Version 1.2 (The Long Story)

Click here for the short story if you only clicked on this longer version out of politeness & want to beat a hasty retreat.

It was meant to be. I couldn’t have escaped my food obsession even if I wanted to. I am, metaphorically, an onion (hopefully without the stink) with layers and layers of influences that have fed my obsession with food.

It wasn’t enough that I was born to parents who talk about what to have for dinner while they are eating lunch, who analyse and critique every meal like they were doing a restaurant review (even if that meal is a something as simple as a snack of boiled peanuts) and who can tell you whether or not you’ve added a pinch of sugar to a gallon of curry.

Oh no it wasn’t. I have a very large extended family (clearly, food is just ONE of our family obsessions) on both my Dad’s and Mum’s side and in this family, there have been ups and downs, laughter and tears, joy and sadness, births and deaths (er, you get the idea) but the one thing that has remained constant through the years is the good food on the table – an oasis amidst the chaos that is life. Several of my family members are exceptional and inspirational cooks that have influenced me greatly.

And it wasn’t enough that I’m a Konkani. The Konkani community of the south-western port city of Mangalore is food-obsessed to say the least. It’s the law: ALL conversations between Konkani people shall ultimately lead to a discussion of food.  So, please don’t be offended if I ask you what you’ve eaten before I ask you how you are. I can’t help it – it’s in my genes.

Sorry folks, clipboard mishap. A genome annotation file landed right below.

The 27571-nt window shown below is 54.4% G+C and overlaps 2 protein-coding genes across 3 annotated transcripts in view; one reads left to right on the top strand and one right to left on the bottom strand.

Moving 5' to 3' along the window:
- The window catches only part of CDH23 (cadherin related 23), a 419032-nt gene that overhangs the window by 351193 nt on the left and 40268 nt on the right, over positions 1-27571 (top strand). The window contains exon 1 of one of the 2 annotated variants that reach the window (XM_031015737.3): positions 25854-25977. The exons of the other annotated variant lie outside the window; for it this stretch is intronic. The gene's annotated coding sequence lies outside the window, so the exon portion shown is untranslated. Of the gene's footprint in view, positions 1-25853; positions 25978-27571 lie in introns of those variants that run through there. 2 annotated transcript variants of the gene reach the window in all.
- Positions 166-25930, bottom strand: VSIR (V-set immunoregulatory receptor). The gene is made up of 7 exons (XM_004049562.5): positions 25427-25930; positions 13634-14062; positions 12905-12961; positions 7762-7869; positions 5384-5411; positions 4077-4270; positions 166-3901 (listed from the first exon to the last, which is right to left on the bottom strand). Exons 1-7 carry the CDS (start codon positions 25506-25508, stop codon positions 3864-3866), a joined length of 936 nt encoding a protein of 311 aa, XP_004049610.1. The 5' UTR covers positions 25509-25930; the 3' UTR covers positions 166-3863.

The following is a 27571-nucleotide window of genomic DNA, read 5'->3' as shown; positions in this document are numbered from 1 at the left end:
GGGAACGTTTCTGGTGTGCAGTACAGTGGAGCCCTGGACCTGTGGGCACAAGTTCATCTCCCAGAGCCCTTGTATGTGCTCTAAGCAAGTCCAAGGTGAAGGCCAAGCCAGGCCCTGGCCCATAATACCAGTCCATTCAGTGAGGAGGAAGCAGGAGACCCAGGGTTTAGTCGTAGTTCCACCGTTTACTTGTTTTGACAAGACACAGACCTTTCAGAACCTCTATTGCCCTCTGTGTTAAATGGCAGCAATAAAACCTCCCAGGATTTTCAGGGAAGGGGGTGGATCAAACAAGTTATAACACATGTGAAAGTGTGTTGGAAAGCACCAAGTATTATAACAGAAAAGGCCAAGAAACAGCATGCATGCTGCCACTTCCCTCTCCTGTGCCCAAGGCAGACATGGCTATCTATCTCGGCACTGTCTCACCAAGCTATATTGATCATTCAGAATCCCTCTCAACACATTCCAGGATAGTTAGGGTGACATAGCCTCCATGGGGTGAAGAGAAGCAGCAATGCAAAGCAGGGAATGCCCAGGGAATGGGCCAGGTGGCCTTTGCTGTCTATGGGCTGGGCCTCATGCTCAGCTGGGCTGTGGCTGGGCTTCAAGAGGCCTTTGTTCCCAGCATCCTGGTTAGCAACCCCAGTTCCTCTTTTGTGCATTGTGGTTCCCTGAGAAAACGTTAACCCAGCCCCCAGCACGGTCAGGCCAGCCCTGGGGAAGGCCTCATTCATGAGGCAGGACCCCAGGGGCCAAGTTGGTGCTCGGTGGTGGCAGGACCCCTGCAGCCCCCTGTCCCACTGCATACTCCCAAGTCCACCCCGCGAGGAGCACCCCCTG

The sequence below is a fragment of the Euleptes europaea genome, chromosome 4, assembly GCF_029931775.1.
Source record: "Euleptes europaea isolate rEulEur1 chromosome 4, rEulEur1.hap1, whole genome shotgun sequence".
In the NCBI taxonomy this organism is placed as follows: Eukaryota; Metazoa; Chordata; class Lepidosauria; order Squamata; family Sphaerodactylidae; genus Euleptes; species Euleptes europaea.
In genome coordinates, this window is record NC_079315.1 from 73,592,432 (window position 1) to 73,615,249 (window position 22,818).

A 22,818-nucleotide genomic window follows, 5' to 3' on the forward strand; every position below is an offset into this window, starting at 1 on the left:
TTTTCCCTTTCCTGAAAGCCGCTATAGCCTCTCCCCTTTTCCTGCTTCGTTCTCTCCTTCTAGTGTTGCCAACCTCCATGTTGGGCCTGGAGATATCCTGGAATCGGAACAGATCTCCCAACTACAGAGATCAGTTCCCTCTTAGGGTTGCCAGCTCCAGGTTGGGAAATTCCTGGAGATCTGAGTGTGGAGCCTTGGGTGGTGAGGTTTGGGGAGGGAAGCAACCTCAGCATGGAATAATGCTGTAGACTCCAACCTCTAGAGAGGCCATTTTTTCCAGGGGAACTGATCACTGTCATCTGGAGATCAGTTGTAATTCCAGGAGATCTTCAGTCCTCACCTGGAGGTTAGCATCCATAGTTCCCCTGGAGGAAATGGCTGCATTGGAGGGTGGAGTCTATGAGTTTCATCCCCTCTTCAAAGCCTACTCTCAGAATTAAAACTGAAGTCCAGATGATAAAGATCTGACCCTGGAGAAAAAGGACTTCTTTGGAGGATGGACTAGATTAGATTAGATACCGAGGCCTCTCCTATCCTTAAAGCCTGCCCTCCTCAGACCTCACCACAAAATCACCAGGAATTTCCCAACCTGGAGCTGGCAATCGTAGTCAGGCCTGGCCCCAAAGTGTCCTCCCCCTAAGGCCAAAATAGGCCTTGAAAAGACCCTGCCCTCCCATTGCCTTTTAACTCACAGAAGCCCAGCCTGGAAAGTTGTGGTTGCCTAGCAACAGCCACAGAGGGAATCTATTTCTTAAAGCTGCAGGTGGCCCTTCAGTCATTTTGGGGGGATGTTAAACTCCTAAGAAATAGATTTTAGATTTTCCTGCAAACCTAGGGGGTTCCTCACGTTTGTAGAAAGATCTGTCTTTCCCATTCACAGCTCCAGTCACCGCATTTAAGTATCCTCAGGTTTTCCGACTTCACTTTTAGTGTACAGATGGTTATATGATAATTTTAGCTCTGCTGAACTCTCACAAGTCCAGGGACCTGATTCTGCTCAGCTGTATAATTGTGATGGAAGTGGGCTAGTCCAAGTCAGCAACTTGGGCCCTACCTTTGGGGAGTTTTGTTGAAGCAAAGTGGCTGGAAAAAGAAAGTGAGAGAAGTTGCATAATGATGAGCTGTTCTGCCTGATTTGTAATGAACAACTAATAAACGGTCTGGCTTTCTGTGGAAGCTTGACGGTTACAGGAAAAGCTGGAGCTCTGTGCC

It also wasn’t enough that we Indians as a nation put a great deal of emphasis on fresh, home-cooked meals. So much so that in many families, refrigerated and frozen food is frowned upon (I’m not one of those people – in fact, my zeal for freezing has prompted my husband to worry that he might be next). And even though eating out in India is a fantastic experience, most households cook at least 2-3 meals everyday.

If my Indian background is the core of the onion that is me, then the outer layers are influences from all the places I’ve lived in : The UAE, Republic of Ireland and the UK; and the many countries I’ve visited. Whether I have lived in a country or visited it, food, to me, is one of the best ways to get up close and personal with the culture of that place. And I like to reinforce the memories of that experience, those flavours by cooking it up in my own kitchen.

Then there, of course, are the other global influences. I feel so blessed to be living in this age of the Internet where I can, at a click, discover the cuisines of places I have yet to visit, satisfy my nosiness about what other people in their kitchens & maybe even bring some of the magic from those far-away lands into my own kitchen. In a world that is rapidly shrinking because of technology, this can only be good news for those of us who are greedy food lovers and curious culture vultures.

To date, I have over 16 fat notebooks chronicling most of my life’s work in the kitchen. And it’s easy to see the pattern: all that I have cooked, eaten, experimented with, discovered in those years is a culmination of all these influences that make me who I am. This blog is where I hope to share this personal journey with you for company.